And therefore, Log College Press aims to collect and reprint the writings of and about American Presbyterians from the 18th and 19th centuries. We are motivated by the conviction that as Christians in the present take root backward toward the past, we will bear fruit forward in the future for the glory of God and the kingdom of Jesus.
From its humble beginnings in the early 18th century, Presbyterianism in America has been committed to an educated ministry that would be able to teach God's truth to God's people. Presbyterian pastors and teachers not only preached from pulpits and taught in classrooms, they also wrote books, pamphlets, newspaper and journal articles, and letters. Many of these writings have been reprinted in the modern era, but more have been forgotten or are hidden away in libraries. With the advent of digital archiving, a great amount of the teaching of our spiritual forefathers is easily accessible. The Log College Press website seeks to bring together in one place as much of the extant digital Presbyterian literature as possible. Lord willing, we hope to publish edited reprints, topical anthologies, and perhaps even secondary literature about 18th-19th century American Presbyterianism, with the prayer that it will benefit the 21st century church.
In the book An Interesting History of the life of Titus Basfield: A Colored Minister in the Associate Presbyterian Church, one catches a rare glimpse of the ministry of an African American Presbyterian pastor before the Civil War. Born into slavery, Titus Basfield would become a successful minister of the Gospel, though not without great troubles in this life. He would have to overcome and survive far greater difficulties than most today, but ultimately Basfield proved a profitable servant of the Lord Jesus.
Basfield was born in Virginia in 1806, and as a young boy his father died. Titus was one of six children. He along with his mother and youngest sister would eventually be taken by a slave trader down to Tennessee where his sleeping sister at a very young age would be sold out of her crying mother’s arms. This event would leave a mark upon young Titus. Titus would wind up near Knoxville, Tennessee, then through successive travels with various masters he would move around from place to place. One master, James Reid, allowed Titus to read the Bible, and eventually allowed Titus to begin to sit under the ordinances of the Associate Church. The Associate Church became something Titus was attached to, on account of the pure gospel preached among them. James Reid was disposed to leave Tennessee, however, and move to Alabama – leaving Titus without his beloved Church. Seeing this to be an issue, Rev. David Carson of the Associate Church stepped in. He knew the young slave had been faithfully attending gospel ordinances and was apt to keep him. He visited Mr. Reid and was determined to buy Titus and emancipate him. Though Reid stood in the way, Rev. Carson threatened him by making it clear that if he removed his slave from gospel ordinances he would not profit him. Eventually it was worked out, and Titus was purchased and freed.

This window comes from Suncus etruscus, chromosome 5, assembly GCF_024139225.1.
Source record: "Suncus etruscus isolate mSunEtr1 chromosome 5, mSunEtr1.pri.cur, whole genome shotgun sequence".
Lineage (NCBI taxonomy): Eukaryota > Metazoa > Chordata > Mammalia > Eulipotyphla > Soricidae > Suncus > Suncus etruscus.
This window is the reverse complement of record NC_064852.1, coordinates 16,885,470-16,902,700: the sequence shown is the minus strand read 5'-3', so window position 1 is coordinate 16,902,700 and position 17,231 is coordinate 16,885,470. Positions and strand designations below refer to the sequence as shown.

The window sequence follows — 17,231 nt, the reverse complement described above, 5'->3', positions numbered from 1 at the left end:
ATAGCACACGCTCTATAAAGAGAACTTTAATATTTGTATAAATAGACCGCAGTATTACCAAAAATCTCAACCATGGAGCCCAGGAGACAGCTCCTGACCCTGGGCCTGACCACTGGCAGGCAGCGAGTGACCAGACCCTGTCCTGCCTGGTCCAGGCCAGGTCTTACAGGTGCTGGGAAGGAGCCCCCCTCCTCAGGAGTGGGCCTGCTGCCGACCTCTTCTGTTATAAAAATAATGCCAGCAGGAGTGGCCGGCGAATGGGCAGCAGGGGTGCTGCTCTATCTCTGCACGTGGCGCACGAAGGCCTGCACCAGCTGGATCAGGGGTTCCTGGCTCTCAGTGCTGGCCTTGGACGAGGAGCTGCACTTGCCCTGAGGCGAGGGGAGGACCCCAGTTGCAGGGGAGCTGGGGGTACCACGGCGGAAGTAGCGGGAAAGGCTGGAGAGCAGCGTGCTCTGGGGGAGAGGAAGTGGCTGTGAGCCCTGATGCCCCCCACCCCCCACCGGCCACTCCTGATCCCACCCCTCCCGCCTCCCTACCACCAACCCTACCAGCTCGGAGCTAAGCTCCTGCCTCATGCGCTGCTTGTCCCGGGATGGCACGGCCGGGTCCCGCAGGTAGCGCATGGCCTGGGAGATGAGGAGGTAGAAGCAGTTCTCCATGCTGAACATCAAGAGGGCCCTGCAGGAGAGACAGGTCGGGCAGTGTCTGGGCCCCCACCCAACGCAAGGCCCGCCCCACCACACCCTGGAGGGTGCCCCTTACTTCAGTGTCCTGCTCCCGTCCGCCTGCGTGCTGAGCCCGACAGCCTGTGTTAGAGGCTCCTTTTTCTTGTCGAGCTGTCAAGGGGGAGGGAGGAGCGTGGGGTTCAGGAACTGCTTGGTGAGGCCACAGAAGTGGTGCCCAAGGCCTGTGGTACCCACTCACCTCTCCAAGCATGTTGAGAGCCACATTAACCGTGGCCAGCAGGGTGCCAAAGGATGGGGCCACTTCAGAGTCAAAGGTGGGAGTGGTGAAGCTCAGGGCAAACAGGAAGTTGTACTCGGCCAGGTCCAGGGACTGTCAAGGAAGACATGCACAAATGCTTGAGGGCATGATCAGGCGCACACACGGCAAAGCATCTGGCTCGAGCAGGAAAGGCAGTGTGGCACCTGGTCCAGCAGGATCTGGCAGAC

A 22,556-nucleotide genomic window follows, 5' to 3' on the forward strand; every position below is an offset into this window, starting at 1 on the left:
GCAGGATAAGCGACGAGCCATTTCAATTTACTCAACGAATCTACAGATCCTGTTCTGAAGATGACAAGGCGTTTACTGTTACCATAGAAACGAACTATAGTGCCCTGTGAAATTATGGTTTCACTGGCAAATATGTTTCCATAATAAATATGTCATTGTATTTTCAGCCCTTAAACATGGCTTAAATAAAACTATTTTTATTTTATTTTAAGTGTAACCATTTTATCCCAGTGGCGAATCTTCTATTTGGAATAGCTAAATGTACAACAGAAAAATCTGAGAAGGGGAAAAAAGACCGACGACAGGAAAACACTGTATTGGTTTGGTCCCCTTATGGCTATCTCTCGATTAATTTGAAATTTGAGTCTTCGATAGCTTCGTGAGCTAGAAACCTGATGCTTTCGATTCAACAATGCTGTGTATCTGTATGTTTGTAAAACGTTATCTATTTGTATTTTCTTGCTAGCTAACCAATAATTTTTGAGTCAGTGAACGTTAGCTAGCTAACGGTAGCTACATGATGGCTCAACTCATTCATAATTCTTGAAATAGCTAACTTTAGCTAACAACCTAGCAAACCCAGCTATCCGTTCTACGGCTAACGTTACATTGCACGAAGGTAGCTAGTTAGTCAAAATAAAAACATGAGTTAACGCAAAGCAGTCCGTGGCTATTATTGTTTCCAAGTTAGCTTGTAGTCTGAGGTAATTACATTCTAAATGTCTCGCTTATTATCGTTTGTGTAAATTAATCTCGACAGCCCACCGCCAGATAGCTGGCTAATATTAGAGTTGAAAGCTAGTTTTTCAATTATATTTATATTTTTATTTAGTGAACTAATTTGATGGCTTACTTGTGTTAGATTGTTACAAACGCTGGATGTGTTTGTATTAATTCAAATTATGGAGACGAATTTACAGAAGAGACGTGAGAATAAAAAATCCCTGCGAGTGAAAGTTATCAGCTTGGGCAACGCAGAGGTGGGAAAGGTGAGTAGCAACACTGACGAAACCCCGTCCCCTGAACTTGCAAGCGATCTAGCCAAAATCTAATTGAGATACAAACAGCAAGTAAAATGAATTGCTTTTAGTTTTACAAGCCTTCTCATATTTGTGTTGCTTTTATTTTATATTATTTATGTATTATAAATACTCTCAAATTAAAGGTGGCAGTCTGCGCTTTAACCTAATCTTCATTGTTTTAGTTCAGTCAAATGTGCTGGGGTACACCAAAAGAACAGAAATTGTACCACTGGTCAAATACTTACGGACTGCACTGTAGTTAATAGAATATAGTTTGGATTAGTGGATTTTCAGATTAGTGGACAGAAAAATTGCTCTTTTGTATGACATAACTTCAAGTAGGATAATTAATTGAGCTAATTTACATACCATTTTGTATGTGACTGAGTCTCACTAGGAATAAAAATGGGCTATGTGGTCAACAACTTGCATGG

Titus, having a sharp mind, excelled in studies, and after attending Synod one year with Carson was interested in studying for the ministry. Titus left Tennessee for Ohio, and after studying Theology in Canonsburg was licensed the 27th of June, 1842. From there he would go to London, Ontario, to be a missionary to freedmen and runaway slaves. It was here that all the love Titus had for the Associate Church would be most severely tested. As a missionary he was not properly provided for, and struggled to make ends meet. This put him at constant odds with Presbytery and the Synod. In fact both Presbytery and Synodical courts declined to hear his case. He felt all alone and got a bad name with the Canada Mission. Yet he remained faithful and did what he could.
Perhaps most interesting, Titus Basfield seems to have written this work mostly to guard against the bad name he got on the mission field in London, Ontario. He would contribute one last thing of note: he refused to enter the union between the Associate Reformed Church and the Associate Church, and though he was a small minority, he helpfully wrote down his reasons why he refused to join. These reasons are of great historical significance in understanding the United Presbyterian merger.
John Holt Rice was the first professor of theology at Union Theological Seminary. On what was his theology founded? In his inaugural address he lays out his presuppositions:
1. The sacred Scriptures are the source from which the preacher of the gospel is to derive all that doctrine, which has authority to bind the consciences, and regulate the conduct of men.